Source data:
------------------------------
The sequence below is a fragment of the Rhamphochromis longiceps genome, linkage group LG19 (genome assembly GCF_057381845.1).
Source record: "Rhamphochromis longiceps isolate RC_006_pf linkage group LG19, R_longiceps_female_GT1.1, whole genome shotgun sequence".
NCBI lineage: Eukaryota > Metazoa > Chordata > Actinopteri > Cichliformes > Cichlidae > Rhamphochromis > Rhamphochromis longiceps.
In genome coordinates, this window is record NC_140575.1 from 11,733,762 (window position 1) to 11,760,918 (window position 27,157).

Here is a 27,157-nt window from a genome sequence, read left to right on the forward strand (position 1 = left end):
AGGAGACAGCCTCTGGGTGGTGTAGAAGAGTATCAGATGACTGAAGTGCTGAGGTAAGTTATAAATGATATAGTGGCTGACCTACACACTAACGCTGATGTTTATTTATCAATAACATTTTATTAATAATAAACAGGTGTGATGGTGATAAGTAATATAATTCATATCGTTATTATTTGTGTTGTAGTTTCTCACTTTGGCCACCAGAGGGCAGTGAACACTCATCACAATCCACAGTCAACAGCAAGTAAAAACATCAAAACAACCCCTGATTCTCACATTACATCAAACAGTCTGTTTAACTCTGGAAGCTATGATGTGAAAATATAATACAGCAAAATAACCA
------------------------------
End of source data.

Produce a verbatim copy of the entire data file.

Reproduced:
The sequence below is a fragment of the Rhamphochromis longiceps genome, linkage group LG19 (genome assembly GCF_057381845.1).
Source record: "Rhamphochromis longiceps isolate RC_006_pf linkage group LG19, R_longiceps_female_GT1.1, whole genome shotgun sequence".
NCBI lineage: Eukaryota > Metazoa > Chordata > Actinopteri > Cichliformes > Cichlidae > Rhamphochromis > Rhamphochromis longiceps.
In genome coordinates, this window is record NC_140575.1 from 11,733,762 (window position 1) to 11,760,918 (window position 27,157).

Here is a 27,157-nt window from a genome sequence, read left to right on the forward strand (position 1 = left end):
AGGAGACAGCCTCTGGGTGGTGTAGAAGAGTATCAGATGACTGAAGTGCTGAGGTAAGTTATAAATGATATAGTGGCTGACCTACACACTAACGCTGATGTTTATTTATCAATAACATTTTATTAATAATAAACAGGTGTGATGGTGATAAGTAATATAATTCATATCGTTATTATTTGTGTTGTAGTTTCTCACTTTGGCCACCAGAGGGCAGTGAACACTCATCACAATCCACAGTCAACAGCAAGTAAAAACATCAAAACAACCCCTGATTCTCACATTACATCAAACAGTCTGTTTAACTCTGGAAGCTATGATGTGAAAATATAATACAGCAAAATAACCA